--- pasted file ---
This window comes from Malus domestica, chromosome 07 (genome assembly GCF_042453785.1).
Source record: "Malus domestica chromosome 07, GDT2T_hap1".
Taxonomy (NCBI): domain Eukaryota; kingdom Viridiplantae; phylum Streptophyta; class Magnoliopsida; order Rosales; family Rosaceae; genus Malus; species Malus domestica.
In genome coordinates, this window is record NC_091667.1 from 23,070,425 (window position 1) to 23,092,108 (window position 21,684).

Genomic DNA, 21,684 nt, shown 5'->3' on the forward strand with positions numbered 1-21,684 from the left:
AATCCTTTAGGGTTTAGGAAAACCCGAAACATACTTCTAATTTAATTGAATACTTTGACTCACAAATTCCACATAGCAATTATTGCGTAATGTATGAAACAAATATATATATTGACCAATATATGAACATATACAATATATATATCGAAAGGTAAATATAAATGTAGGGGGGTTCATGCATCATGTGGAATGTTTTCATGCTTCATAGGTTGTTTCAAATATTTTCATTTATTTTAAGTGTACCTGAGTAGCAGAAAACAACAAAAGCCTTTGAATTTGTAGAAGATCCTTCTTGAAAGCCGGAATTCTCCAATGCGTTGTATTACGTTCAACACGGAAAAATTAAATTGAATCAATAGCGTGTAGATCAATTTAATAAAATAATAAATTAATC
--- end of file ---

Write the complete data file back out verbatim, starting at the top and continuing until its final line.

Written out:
This window comes from Malus domestica, chromosome 07 (genome assembly GCF_042453785.1).
Source record: "Malus domestica chromosome 07, GDT2T_hap1".
Taxonomy (NCBI): domain Eukaryota; kingdom Viridiplantae; phylum Streptophyta; class Magnoliopsida; order Rosales; family Rosaceae; genus Malus; species Malus domestica.
In genome coordinates, this window is record NC_091667.1 from 23,070,425 (window position 1) to 23,092,108 (window position 21,684).

Genomic DNA, 21,684 nt, shown 5'->3' on the forward strand with positions numbered 1-21,684 from the left:
AATCCTTTAGGGTTTAGGAAAACCCGAAACATACTTCTAATTTAATTGAATACTTTGACTCACAAATTCCACATAGCAATTATTGCGTAATGTATGAAACAAATATATATATTGACCAATATATGAACATATACAATATATATATCGAAAGGTAAATATAAATGTAGGGGGGTTCATGCATCATGTGGAATGTTTTCATGCTTCATAGGTTGTTTCAAATATTTTCATTTATTTTAAGTGTACCTGAGTAGCAGAAAACAACAAAAGCCTTTGAATTTGTAGAAGATCCTTCTTGAAAGCCGGAATTCTCCAATGCGTTGTATTACGTTCAACACGGAAAAATTAAATTGAATCAATAGCGTGTAGATCAATTTAATAAAATAATAAATTAATC